4. It’s for large organisations only.

FACT:  Both large, medium and small businesses, across all industry sectors need to ensure that their workers are competent, it is an HSE requirement and your business will benefit from having a robust competence management system in place whatever its size.

5. It’s expensive to set up a competence system.

FACT:  There is no ‘one size fits all’ approach to a competence solution, each organisation will have its own drivers and requirements. Competence solutions should be bespoke and tailored to meet the needs of the specific business. Similar businesses work very differently, with variations to their existing internal HR processes and systems, and therefore may not require the same aspects of an integrated competence system as the next company.  With this in mind, the associated cost of implementing a quality and bespoke competence system will reflect the specific company size, needs and budget. You will be surprised to discover the cost of this sort of model.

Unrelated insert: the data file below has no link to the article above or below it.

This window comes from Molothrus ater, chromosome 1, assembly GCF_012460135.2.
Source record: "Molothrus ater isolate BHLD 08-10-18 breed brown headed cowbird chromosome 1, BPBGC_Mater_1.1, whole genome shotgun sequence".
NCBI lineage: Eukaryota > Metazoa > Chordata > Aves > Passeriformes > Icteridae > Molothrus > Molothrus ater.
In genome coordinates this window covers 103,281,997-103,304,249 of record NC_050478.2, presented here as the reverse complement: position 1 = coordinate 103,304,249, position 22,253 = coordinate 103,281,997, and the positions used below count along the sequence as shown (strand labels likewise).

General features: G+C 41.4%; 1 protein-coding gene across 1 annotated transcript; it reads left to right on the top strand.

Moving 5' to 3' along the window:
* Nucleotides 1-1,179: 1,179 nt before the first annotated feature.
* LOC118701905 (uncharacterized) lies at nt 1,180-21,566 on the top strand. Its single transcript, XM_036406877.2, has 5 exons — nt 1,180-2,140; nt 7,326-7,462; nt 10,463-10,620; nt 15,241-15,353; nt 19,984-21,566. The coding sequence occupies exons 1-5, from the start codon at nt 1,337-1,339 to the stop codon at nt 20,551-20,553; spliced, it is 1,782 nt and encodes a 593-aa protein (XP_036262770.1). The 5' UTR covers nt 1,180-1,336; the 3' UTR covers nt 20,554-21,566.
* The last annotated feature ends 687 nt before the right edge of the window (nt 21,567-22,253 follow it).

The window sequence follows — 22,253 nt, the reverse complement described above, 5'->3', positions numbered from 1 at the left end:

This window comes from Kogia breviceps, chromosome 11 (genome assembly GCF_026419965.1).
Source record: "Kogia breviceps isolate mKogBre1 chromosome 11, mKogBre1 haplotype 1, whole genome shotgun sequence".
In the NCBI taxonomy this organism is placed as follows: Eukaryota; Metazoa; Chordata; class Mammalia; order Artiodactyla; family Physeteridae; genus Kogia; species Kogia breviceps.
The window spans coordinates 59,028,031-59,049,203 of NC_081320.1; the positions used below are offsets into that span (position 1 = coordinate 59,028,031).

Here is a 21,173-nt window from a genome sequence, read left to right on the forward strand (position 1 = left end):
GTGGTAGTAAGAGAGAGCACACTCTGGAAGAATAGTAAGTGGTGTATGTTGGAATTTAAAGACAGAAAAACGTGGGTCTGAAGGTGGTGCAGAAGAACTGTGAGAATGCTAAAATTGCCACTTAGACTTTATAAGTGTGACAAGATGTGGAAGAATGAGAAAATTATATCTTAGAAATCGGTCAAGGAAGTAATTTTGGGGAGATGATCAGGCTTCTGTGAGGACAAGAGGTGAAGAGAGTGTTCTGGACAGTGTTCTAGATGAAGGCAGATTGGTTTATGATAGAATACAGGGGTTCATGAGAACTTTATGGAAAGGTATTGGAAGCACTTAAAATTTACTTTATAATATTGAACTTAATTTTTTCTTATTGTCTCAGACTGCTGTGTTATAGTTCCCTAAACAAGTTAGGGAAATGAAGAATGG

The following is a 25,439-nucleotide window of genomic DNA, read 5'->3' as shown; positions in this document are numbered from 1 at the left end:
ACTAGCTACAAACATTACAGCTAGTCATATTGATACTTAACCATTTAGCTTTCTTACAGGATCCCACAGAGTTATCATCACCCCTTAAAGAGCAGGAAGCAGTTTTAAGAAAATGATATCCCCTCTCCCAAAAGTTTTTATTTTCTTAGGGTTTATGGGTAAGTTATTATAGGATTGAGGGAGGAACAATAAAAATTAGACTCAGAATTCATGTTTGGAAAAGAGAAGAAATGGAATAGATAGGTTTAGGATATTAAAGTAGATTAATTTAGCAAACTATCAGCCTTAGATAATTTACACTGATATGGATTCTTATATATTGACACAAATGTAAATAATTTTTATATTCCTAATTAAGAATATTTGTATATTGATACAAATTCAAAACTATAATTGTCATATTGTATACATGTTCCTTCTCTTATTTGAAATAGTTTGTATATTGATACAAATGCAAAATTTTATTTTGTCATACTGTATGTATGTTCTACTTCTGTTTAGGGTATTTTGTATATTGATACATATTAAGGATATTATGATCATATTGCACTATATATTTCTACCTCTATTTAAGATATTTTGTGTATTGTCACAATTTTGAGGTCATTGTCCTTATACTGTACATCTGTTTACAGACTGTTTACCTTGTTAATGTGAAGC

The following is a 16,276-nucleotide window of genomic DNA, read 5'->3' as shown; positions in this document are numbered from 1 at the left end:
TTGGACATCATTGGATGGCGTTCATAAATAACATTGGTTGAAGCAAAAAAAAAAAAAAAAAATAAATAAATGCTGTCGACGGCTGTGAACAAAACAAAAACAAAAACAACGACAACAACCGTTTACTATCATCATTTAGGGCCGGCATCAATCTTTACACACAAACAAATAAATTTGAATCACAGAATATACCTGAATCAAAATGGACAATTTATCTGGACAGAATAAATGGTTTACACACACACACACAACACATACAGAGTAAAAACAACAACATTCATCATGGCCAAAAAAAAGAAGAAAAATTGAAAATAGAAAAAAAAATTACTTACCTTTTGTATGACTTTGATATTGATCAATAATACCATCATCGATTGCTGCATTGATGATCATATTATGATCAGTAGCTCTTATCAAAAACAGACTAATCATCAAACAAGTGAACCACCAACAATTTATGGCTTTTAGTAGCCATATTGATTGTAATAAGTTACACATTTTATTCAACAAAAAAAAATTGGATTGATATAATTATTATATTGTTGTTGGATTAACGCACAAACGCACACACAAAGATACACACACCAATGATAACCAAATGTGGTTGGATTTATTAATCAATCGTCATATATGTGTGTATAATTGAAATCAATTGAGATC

6. It’s really for meeting external requirements, there’s no other benefits.

FACT:  No, a robust competence system will satisfy the needs of your clients and regulators, however the real value to the business comes from the implementation internally of a system of recognising existing skills and experience, as well as providing a platform for continuous improvement.    In addition to the transparency of competence shown throughout the workforce, a quality and sustainable competence system will improve business performance and help to secure new business, therefore increasing your organisation’s revenue and reducing corporate insurance premiums.  

7. Assuring competence only needs to be done once, it is a means to an end.

FACT:  Competence must be measured on an ongoing basis in order to ensure that safe working practices are maintained over time, that skill fade is controlled,  bad habits/short cuts are mitigated against and that human error is reduced as much as possible - all things that can become associated with the familiarity of performing tasks repeatedly.